Tag Archives: Danny Kaan

Pickle

Pickle

★★★

Park Theatre

PICKLE at the Park Theatre

★★★

Pickle

“brims with gags”

 

Deli Segal’s Pickle, a one-woman show which is in the midst of a limited run the Park Theatre, is energetic and full of laughs. Segal’s playwriting debut follows Ari Fish, a 29-year-old Jewish woman who lives with her parents in Finchley, as she navigates her semi-cloistered Jewish community and an alienating secular life. Ari encounters awkward conversations at work and unfavourable comparisons to her frummer (more observant) brother at home. Dating becomes a treacherous choice between cringe-worthy family setups and endless faux pas from non-Jewish Hinge hookups. Segal’s impressions of the characters that surround Ari are specific and her performance is solid throughout.

Ari’s Jewish guilt, in the form of voiceover and a blue wash, barges in at inopportune moments. Though working with voiceover in one-person shows can be tricky, the decision to reserve it for this voice in Ari’s head, allowing Segal to inhabit the other characters in Ari’s life, makes for a seamless incorporation. Segal plays across from the voiceover with excellent comedic timing.

Pickle brims with gags, from a scroll laden with in-community references detailing the spectrum of London Jews from frum to not frum at all, to drunken karaoke performance of Amy Winehouse’s ‘Back to Black’. These mostly go over quite well. One particular gag, the retelling of a bris gone wrong featuring foreskin and salmon, leans excessively into slapstick and gross-out humour, which grates against the overall tone of the piece.

Transitions, both in terms of Emily Rose Simon’s sound design and Laura Wohlwend’s movement direction, tend to fall flat. Songs cut in and out abruptly without a related physical response. The accompanying movement feels uninspired and unspecific—the energy present in the rest of Segal’s performance does not carry over to these moments.

Though the writing at times becomes bogged down in explanation, which takes away space for Ari’s character to develop, Pickle is an entertaining and informative watch.

 

Reviewed on 16th November 2022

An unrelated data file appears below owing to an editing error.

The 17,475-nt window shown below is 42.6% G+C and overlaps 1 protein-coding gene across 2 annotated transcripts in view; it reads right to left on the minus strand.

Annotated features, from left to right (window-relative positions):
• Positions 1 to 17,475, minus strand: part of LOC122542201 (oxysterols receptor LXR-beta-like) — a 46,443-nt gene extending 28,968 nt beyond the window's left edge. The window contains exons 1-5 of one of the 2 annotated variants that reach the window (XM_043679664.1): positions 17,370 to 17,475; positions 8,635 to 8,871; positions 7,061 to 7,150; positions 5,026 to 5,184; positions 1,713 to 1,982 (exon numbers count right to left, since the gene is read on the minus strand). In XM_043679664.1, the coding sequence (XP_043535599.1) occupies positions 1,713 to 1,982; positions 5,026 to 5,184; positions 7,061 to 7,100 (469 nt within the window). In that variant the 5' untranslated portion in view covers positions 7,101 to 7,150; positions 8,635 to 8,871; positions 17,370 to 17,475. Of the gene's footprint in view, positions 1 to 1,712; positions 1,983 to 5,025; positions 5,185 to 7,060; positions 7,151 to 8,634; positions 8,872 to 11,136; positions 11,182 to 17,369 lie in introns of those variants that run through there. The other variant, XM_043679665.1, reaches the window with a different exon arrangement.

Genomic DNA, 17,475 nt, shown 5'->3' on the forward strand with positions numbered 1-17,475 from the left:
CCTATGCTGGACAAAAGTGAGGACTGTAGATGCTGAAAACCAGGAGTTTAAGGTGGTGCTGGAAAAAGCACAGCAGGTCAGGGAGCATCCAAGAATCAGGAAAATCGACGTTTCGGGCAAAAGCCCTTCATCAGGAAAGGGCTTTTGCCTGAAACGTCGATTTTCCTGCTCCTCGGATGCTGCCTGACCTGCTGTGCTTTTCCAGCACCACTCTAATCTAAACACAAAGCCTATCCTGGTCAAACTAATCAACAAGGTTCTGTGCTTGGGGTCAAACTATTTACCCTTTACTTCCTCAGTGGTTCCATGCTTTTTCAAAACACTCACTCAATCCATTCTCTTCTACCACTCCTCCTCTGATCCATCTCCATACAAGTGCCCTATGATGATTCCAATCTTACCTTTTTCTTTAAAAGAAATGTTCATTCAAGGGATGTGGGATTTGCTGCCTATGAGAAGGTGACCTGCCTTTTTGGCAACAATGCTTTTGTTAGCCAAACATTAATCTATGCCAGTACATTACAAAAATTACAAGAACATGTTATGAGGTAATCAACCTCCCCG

by JC Kerr

Photography by Danny Kaan

 

Previously reviewed at this venue:

 

When Darkness Falls | ★★★ | August 2021
Flushed | ★★★★ | October 2021
Abigail’s Party | ★★★★ | November 2021
Little Women | ★★★★ | November 2021
Cratchit | ★★★ | December 2021
Julie Madly Deeply | ★★★★ | December 2021
Another America | ★★★ | April 2022
The End of the Night | ★★ | May 2022
Monster | ★★★★★ | August 2022
A Single Man | ★★★★ | October 2022

 

 

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Zombiegate

Zombiegate

★★★

Theatre503

ZOMBIEGATE at the Theatre503

★★★

Zombiegate

“Ebony Jonelle and George Howard have a genuine chemistry that lifts the whole production”

 

Matthew Gabrielli’s debut play certainly doesn’t shy away from the relevant and prevalent: Internet trolling, arguments for free speech, and cancel culture are all batted back and forth, changing hands between those that suffer and thrive under the harsh rule of social media, and those that perpetuate the worst of it.

Our troll is a giant papier-mache Punch puppet- unsurprisingly named Mr. Punch. And having spotted a selfie in which our protagonists, Sophie and Jamie, have unintentionally included a floral tribute for a dead child in the background, Mr Punch decides to try and ruin their lives.

There’s both not enough and too much being dealt with in this 90-minute straight-through. Most of the plot is fairly predictable, pointing out the injustice and cruelty of the internet, the very real effect it can have on your life. On the other hand, Gabrielli tries to touch on white privilege, sexism, classism, the ineffectiveness of the police, amongst other things, and there just isn’t time.

The use of puppets definitely adds to the production value, but it takes something away from the story itself. While I understand they facilitate a big reveal of Mr Punch’s true identity, the moment comes far too late, so there isn’t really enough time to understand him- we’re given to acknowledge that he’s a multifaceted person who’s done a lot of good, who has people he loves. But ultimately, he doesn’t seem too dissimilar to his puppet likeness.

All that said, Ebony Jonelle and George Howard have a genuine chemistry that lifts the whole production, and notwithstanding Howard’s Jamie having a slightly unbelievable character arc, their relationship rings true throughout. They’re funny and teasing, and despite being from different backgrounds, they seem to understand each other. Or at least they want to.

Delyth Evans’ stage design amounts to three lots of sheer curtains, a set of double doors, and a couple of stacking boxes. But the simplicity is quite elegant, creating various spaces and atmospheres with very little changed.

There’s a lot that’s good about this production; it’s very close to feeling important and urgent even, but the script wants a thorough going-over.

 

 

Reviewed on 8th November 2022

by Miriam Sallon

Photography by Danny Kaan

 

Previously reviewed at this venue:

 

Til Death do us Part | ★★★★★ | May 2022
I Can’t Hear You | ★★★★ | July 2022

 

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